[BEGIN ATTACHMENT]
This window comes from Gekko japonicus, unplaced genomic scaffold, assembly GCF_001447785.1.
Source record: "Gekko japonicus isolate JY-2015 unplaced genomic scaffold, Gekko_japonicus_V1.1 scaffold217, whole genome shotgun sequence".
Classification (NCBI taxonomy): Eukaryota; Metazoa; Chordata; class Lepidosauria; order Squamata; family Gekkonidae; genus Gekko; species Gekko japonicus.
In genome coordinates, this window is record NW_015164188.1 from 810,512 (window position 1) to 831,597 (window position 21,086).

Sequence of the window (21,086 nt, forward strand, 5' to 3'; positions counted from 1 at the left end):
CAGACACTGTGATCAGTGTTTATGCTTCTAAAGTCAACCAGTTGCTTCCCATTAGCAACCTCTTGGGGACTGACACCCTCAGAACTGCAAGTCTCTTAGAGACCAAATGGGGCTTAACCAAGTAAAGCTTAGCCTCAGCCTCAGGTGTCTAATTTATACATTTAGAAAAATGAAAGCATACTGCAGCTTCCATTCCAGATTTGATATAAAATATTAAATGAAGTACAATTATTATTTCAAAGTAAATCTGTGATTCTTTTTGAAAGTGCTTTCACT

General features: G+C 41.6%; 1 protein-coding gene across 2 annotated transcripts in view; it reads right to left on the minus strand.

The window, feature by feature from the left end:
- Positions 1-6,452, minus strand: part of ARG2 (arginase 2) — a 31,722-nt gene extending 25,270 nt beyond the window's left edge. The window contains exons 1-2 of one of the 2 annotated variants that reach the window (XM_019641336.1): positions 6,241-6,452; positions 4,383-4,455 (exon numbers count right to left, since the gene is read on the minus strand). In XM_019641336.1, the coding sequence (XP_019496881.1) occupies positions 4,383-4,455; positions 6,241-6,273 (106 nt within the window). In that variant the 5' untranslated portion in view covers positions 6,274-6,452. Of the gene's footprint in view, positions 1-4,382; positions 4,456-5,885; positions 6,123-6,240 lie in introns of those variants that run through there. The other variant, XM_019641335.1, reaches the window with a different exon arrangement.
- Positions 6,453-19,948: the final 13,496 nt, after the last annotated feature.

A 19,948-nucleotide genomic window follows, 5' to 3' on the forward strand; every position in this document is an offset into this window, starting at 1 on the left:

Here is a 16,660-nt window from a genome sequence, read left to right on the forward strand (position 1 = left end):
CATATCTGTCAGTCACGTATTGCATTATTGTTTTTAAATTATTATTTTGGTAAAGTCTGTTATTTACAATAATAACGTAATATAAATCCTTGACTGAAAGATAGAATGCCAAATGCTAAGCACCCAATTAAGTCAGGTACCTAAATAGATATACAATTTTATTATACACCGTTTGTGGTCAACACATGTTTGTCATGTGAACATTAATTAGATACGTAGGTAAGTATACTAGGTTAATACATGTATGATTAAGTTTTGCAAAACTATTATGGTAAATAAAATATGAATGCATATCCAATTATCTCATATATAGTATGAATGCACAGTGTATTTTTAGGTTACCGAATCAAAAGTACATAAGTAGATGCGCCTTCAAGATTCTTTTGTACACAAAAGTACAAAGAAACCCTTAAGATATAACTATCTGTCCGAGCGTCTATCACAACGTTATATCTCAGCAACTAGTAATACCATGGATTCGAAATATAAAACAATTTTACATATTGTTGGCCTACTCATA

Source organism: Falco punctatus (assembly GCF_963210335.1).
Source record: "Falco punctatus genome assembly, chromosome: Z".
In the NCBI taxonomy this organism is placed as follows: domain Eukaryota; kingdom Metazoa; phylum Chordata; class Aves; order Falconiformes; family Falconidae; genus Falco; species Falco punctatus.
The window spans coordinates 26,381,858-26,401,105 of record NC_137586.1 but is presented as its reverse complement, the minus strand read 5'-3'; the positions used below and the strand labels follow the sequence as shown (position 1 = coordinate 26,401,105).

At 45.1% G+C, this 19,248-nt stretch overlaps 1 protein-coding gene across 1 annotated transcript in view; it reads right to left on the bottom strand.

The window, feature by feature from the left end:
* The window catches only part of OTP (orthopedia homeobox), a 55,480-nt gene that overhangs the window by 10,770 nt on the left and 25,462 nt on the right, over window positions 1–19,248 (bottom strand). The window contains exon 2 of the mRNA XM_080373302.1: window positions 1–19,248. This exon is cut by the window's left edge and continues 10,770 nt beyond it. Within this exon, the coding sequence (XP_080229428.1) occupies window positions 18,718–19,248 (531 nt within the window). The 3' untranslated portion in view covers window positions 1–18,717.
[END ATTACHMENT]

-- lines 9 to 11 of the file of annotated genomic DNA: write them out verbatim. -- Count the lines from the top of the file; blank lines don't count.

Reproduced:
- Positions 1-6,452, minus strand: part of ARG2 (arginase 2) — a 31,722-nt gene extending 25,270 nt beyond the window's left edge. The window contains exons 1-2 of one of the 2 annotated variants that reach the window (XM_019641336.1): positions 6,241-6,452; positions 4,383-4,455 (exon numbers count right to left, since the gene is read on the minus strand). In XM_019641336.1, the coding sequence (XP_019496881.1) occupies positions 4,383-4,455; positions 6,241-6,273 (106 nt within the window). In that variant the 5' untranslated portion in view covers positions 6,274-6,452. Of the gene's footprint in view, positions 1-4,382; positions 4,456-5,885; positions 6,123-6,240 lie in introns of those variants that run through there. The other variant, XM_019641335.1, reaches the window with a different exon arrangement.
- Positions 6,453-19,948: the final 13,496 nt, after the last annotated feature.

A 19,948-nucleotide genomic window follows, 5' to 3' on the forward strand; every position in this document is an offset into this window, starting at 1 on the left: